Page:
New Perspectives on THE WEST
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Eaton, Fred
Field, Marshall
Fletcher, Alice
Gibbon, John
Gilpin, William
Glidden, Joseph F.
Goodnight, Charles
Haywood, William "Big Bill"
lat-kekt (Chief Joseph)
Houston, Sam
Howard, Oliver O.

Photo of Charles GoodnightCharles Goodnight


A daring idea and the determination to make it succeed helped Charles Goodnight become one of the most prosperous cattlemen in the American West.

Goodnight was born in 1836 in Macoupin County, Illinois, but moved to Texas at ten years of age with his mother and stepfather. Ten years later, he entered the cattle business on the northwest Texas frontier, where he also served with the local militia in their long-running battle against Comanche raiders. Goodnight joined the Texas Rangers in 1857 and fought for the Confederacy in the Civil War.

At the war's end, Goodnight returned to Texas and joined in "making the gather" -- a near state-wide round-up of cattle that had roamed free during the four long years of war. Having recovered his herd, however, Goodnight now faced the problem of bringing it to market somewhere outside the war-ravaged South. He decided to head west, toward New Mexico and Colorado, despite the fact that getting there would mean driving the herd across a waterless stretch of west Texas.

Goodnight's partner in this venture was an older rancher named Oliver Loving (1812-1867). Loving was born in Kentucky and in 1845 moved to eastern Texas, where he farmed, raised cattle and ran a small shipping business. During the Civil War he had prospered by selling Confederate forces his beef. Before the war, he had trailed cattle to Louisiana, Illinois and once even to Denver. Now he joined forces with Goodnight, and in 1866 they set out with two thousand head to blaze a trail from Belknap, Texas, to Fort Sumner, New Mexico, which became known as the Goodnight-Loving Trail. Once in New Mexico, Loving headed north to Colorado, while Goodnight headed back to Texas for another herd. Between them they had made more than $12,000.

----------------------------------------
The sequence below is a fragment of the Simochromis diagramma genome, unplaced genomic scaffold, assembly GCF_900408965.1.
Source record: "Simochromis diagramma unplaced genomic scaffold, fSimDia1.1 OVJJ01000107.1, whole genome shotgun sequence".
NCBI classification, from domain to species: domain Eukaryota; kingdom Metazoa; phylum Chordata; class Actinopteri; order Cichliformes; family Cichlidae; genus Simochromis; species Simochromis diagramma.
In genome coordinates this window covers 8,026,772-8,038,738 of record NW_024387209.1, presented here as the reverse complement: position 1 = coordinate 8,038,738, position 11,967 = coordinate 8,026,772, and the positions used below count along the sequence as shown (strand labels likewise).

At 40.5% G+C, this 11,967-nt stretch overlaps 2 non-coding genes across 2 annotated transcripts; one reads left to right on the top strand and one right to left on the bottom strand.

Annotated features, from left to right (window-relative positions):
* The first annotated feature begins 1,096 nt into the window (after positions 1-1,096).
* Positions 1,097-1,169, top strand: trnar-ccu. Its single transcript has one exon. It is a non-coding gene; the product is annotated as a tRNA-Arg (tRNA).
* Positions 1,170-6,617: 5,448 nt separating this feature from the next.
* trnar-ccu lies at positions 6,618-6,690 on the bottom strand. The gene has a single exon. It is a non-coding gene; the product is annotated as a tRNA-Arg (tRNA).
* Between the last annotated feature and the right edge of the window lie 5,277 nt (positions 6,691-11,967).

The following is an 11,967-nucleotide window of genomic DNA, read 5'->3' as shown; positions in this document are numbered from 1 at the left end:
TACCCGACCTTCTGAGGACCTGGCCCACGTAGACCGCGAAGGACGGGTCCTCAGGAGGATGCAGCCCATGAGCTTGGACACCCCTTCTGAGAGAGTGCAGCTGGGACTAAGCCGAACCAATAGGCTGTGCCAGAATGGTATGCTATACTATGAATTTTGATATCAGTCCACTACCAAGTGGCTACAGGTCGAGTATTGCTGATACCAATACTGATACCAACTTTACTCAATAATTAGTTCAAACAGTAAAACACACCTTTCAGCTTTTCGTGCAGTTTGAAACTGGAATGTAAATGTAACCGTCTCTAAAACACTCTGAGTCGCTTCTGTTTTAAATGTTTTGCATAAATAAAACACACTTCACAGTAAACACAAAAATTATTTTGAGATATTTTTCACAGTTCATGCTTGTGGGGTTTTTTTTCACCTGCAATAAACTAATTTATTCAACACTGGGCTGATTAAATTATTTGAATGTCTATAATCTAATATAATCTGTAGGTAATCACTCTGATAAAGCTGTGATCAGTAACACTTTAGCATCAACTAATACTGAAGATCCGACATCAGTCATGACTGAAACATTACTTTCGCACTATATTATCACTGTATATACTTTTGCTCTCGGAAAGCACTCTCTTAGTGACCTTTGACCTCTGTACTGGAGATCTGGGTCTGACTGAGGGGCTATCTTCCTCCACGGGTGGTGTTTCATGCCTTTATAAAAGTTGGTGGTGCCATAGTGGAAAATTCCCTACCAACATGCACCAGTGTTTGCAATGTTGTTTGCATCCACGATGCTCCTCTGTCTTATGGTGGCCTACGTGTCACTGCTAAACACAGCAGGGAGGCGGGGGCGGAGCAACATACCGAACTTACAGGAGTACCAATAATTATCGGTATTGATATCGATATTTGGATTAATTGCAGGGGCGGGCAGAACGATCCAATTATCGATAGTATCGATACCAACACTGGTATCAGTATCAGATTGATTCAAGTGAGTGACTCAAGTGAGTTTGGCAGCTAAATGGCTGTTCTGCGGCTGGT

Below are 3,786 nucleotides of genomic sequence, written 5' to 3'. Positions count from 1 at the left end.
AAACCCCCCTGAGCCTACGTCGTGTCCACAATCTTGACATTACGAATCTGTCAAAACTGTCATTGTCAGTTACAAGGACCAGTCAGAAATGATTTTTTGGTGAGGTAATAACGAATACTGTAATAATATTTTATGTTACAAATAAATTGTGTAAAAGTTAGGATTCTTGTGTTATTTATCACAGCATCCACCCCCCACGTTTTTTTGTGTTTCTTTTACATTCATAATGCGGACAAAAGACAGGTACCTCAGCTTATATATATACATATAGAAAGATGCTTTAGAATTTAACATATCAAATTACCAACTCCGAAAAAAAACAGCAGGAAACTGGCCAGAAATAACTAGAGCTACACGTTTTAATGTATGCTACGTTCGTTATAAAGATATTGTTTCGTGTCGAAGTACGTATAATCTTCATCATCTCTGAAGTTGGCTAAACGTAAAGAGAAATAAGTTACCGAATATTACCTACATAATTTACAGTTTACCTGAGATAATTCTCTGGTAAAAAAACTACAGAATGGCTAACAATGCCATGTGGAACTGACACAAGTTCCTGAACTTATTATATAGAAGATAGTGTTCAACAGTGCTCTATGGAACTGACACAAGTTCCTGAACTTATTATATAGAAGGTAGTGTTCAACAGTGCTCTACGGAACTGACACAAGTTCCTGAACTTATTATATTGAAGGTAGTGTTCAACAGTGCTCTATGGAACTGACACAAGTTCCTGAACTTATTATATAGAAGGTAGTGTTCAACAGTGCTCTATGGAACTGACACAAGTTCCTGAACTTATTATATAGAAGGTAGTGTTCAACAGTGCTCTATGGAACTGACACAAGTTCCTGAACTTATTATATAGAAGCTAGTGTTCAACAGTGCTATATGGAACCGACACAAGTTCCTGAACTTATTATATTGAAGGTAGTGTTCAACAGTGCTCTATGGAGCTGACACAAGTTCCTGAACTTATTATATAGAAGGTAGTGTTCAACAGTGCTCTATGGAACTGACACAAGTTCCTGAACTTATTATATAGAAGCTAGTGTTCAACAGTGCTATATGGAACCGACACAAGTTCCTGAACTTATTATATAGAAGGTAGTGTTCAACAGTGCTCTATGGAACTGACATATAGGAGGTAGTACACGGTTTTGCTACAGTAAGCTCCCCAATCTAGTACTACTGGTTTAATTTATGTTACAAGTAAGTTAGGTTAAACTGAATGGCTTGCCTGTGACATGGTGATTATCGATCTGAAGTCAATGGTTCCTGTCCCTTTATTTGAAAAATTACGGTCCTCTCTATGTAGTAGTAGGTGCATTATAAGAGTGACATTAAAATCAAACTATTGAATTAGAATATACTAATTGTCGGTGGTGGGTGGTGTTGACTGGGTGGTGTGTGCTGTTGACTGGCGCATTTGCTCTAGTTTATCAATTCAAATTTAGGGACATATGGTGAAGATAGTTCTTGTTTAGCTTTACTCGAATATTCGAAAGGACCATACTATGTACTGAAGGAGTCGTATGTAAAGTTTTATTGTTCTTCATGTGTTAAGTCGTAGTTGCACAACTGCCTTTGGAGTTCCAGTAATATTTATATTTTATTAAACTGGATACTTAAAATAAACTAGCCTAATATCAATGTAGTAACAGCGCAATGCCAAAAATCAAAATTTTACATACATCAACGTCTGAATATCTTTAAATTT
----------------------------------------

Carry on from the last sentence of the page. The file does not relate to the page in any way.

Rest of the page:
Loving's part in this financial success did not last long; he died after fighting off a band of Comanches who attacked him on the trail to New Mexico in 1867. Honoring his partner's dying request, Goodnight turned back from that cattle drive to bring Loving's body back to Texas. Over the following years, however, as the Goodnight-Loving Trail became one of the most heavily traveled in the Southwest, Goodnight extended his activities, blazing the Goodnight Trail from Alamogordo Creek, New Mexico, to Granada, Colorado.

In 1876, Goodnight consolidated his operations back in Texas, this time at a ranch near Palo Duro Canyon in the Texas Panhandle. The next year, he formed a partnership with an Irish investor, John G. Adair, and their ranch soon covered more than a million acres, with a herd of one hundred thousand head. A pioneer in cattle breeding, Goodnight crossed the tough but scrawny Texas longhorns with the more traditional Herefords to produce a longhorn breed that was both independent and commercially lucrative. He also crossed buffalo with cattle to produce the first "cattalo."

As a panhandle rancher, Goodnight played his part in applying vigilante justice to the area's outlaws and cattle thieves. But while he lived this and every other aspect of the cowboy myth to the fullest, Goodnight was at the same time a shrewd and immensely successful entrepreneur. After selling off his ranch, he spent his last years investing in Mexican mining operations, trying his luck as a movie producer, and enjoying the acclaim of his community at a small ranch near Goodnight, the panhandle town named for him, where he died in 1929.

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